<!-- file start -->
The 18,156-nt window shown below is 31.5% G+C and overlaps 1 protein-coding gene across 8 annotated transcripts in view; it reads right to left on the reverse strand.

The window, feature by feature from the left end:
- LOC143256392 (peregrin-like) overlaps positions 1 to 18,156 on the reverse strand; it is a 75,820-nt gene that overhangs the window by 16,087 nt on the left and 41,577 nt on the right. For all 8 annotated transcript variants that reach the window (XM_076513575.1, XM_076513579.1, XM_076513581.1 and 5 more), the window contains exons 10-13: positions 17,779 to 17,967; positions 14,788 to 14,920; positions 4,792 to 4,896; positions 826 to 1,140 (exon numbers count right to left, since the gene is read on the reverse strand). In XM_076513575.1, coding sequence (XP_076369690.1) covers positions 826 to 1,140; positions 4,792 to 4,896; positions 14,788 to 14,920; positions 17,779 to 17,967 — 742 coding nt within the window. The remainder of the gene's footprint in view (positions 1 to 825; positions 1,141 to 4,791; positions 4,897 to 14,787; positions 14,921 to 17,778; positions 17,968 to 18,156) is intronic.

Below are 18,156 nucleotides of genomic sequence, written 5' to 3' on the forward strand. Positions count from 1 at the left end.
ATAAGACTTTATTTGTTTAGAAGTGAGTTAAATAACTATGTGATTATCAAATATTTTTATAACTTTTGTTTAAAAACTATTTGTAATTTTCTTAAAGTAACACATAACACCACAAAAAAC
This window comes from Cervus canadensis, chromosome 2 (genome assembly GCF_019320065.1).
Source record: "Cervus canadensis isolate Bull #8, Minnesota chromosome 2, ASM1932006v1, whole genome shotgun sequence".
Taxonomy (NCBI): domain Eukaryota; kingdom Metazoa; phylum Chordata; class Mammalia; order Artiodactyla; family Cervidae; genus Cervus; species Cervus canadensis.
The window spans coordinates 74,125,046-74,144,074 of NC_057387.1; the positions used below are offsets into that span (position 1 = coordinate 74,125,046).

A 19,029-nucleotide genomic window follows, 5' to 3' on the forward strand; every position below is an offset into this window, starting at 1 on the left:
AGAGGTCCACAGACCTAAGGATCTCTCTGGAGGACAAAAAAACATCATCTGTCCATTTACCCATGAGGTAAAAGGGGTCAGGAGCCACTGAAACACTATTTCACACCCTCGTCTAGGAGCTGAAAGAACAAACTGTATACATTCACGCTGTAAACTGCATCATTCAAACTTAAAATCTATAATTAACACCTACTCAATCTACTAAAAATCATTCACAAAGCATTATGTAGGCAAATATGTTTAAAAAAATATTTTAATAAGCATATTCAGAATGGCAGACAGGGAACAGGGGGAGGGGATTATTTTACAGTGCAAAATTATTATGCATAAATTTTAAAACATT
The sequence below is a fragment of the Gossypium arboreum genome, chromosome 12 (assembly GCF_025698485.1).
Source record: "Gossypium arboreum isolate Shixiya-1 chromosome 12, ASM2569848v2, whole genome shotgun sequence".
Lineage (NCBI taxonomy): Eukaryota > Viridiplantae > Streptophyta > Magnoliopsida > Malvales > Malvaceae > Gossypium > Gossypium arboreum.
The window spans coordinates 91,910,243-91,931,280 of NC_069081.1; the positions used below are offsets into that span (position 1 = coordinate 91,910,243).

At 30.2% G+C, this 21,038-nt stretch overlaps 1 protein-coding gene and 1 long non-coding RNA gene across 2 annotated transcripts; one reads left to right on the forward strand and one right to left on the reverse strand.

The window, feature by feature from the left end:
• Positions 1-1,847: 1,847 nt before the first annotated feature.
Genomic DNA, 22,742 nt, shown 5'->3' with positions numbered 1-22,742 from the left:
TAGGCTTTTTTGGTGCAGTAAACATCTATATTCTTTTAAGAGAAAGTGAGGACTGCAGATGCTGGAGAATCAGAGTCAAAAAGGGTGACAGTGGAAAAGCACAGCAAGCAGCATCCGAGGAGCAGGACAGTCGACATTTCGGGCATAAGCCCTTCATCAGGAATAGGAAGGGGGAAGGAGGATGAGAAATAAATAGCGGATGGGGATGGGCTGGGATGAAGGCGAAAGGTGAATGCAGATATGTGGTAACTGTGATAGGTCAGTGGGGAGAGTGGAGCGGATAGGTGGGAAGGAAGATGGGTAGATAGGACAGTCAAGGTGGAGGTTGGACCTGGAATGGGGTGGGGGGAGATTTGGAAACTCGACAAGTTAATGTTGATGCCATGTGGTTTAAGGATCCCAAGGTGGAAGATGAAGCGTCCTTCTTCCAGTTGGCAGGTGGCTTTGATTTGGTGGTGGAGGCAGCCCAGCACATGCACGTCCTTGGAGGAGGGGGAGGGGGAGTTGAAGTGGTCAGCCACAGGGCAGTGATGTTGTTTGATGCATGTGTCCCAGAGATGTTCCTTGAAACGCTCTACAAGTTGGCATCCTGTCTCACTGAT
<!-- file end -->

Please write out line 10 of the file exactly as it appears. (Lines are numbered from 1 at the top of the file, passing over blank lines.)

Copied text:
A 19,029-nucleotide genomic window follows, 5' to 3' on the forward strand; every position below is an offset into this window, starting at 1 on the left: